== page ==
No one will deny that people—especially professionals—are becoming more and more dependent on the use of cell phones and smart phones. The constant chance that your boss will need to get in touch with you, the possibility of a family emergency, or the emerging if-you-can-google-it-don’t-ask-it philosophy all contribute to our increasing dependence upon these devices.
While everyone understands the prevalence of cell phone use today, not everyone acts sympathetically towards this movement. It is still considered, by most, highly unprofessional to check your phone or take a call during any type of business meeting or dinner.
Situations happen, though, when such cell phone use becomes necessary. Here are some tips on how to navigate these situations professionally.
1. Be upfront and honest. If you know that you’re waiting for an emergency call, such as a call regarding an ill family member, let everyone know before the meeting starts. Be clear that you may have to excuse yourself during the meeting to answer a specific but urgent phone call. If you don’t inform anyone of this urgency and interrupt the meeting later on, most people will jump to conclusions and unfortunately assume you are just unprofessional. And of course, leave the room as quietly as possible if the call occurs. Never take the call at the conference table.
2. Establish with all of your contacts what an “emergency” is. Not only is it a good idea to tell people not to call you during business hours unless there is an emergency, but it is also essential to establish with them what is important enough to interrupt a meeting with. For example, a call to tell you that one of your parents is in the hospital is an urgent emergency, but your friend calling to tell you she just got engaged can most likely wait until the meeting is over. Be clear about what topics you can accept calls about during the business day with all family and friends.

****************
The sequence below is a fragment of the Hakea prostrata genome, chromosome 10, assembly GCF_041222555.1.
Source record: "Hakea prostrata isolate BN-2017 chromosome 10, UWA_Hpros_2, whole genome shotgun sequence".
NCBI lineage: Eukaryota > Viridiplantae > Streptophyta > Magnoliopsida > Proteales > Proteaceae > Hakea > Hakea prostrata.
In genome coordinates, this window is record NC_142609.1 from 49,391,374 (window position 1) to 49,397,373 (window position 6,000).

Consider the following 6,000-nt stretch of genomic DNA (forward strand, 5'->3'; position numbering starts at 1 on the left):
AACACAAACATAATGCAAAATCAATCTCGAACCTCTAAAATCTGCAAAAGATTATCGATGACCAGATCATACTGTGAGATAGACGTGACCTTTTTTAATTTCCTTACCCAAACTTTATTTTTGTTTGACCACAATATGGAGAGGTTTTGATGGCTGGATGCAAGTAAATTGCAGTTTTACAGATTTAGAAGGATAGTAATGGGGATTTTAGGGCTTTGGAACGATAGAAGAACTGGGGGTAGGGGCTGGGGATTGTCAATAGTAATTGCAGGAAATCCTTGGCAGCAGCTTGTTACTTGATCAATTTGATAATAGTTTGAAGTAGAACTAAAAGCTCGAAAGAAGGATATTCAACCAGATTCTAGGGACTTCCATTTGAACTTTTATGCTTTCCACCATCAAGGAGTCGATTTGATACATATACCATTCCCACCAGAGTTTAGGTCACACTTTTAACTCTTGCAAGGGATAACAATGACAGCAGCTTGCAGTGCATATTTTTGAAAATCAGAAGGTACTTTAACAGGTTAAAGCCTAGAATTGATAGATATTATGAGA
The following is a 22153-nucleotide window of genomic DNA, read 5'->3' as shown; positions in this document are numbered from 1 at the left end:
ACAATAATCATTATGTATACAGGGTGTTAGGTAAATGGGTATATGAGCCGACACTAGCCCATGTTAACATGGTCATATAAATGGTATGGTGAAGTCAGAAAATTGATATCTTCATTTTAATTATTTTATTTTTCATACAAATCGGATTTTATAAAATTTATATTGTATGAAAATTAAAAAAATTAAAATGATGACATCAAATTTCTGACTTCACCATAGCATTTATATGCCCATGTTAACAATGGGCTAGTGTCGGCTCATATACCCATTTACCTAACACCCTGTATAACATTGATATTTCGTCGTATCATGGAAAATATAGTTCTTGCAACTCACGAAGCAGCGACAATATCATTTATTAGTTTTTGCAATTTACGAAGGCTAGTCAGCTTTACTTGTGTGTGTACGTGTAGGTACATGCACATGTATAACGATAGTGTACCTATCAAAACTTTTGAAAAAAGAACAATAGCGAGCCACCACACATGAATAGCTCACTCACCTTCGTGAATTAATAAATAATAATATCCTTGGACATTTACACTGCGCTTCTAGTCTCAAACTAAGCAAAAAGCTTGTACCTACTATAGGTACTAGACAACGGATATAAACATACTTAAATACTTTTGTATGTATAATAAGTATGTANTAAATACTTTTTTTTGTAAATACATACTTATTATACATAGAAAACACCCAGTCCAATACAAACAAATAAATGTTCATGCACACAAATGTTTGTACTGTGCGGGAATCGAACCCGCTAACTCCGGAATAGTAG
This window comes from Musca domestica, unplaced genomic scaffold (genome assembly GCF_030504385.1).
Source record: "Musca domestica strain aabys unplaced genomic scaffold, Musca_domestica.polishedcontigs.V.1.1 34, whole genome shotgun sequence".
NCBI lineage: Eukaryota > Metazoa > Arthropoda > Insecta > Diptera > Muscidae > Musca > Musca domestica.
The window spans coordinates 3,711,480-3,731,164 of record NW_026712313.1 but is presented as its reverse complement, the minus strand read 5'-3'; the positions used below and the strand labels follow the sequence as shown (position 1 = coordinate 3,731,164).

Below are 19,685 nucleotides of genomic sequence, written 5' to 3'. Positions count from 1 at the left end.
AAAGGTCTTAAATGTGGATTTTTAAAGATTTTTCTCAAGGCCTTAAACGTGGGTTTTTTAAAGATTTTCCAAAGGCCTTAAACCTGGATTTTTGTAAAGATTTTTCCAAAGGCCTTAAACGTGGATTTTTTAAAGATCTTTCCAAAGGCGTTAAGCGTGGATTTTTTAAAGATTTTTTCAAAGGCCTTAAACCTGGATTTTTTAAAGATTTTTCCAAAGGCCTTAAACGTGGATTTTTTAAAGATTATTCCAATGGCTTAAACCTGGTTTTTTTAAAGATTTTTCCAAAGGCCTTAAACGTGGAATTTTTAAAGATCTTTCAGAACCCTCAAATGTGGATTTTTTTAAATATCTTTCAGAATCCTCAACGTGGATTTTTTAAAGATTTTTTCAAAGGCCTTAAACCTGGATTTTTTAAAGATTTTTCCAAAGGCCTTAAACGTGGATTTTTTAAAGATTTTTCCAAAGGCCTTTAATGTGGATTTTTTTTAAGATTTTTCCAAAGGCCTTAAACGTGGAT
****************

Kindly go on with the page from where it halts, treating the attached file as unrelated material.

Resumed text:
3. Take advantage of the “silent” and “vibrate” settings. Keeping your phone on silent or, when you just can’t miss a call, vibrate is a good rule of thumb to follow in the workplace in general—not just during meetings. If you do get a call, ringtones can be disruptive to your coworkers or others in your meeting.
4. Wherever you are, excuse yourself. No matter where you happen to be when your phone rings, if you absolutely must take the call, excuse yourself from the room. Whether you are in the middle of a conference, working in a shared office, or at a dinner reception, always step outside to take personal calls. Taking such calls in the company of others is distracting and will be seen as inconsiderate to those trying to get work done or continue their conversation.
5. Buy a watch. Today many people skip out on buying a watch because their phones carry the time. However, relying on your phone to do a watch’s job could be a mistake. Taking your phone out to check the time during a meeting can quickly turn into thoughts like, “I’ll just make sure I didn’t get any emails”, or, “I should just quickly check twitter to see if there’s any breaking news”. The only way to avoid this trap is to avoid taking your phone out at all. Furthermore, even if you do only check the time, most others at the meeting won’t know that is all you are doing and may, once again, jump to conclusions that you are just unprofessional.
6. Never interrupt a conversation. Even if you are not in a formal meeting setting, one-on-one conversations in the office, at receptions, or at happy hours should still be treated as a top priority. That being said, you should never answer or scroll through your cell phone in one of these situations. The face-to-face conversation you are engaged in should always be considered more important than any phone call or email, unless it falls under the category of “emergency” as discussed above. If you truly do need to take a phone call due to an emergency, politely end the conversation and excuse yourself from the room. Never answer your phone in front of the person you are conversing with.
Cell phones and smart phones are quickly becoming a part of everyone’s daily lives. While cell phones are a useful addition to our lifestyles, it is important to find a professional balance for their use in the workplace.
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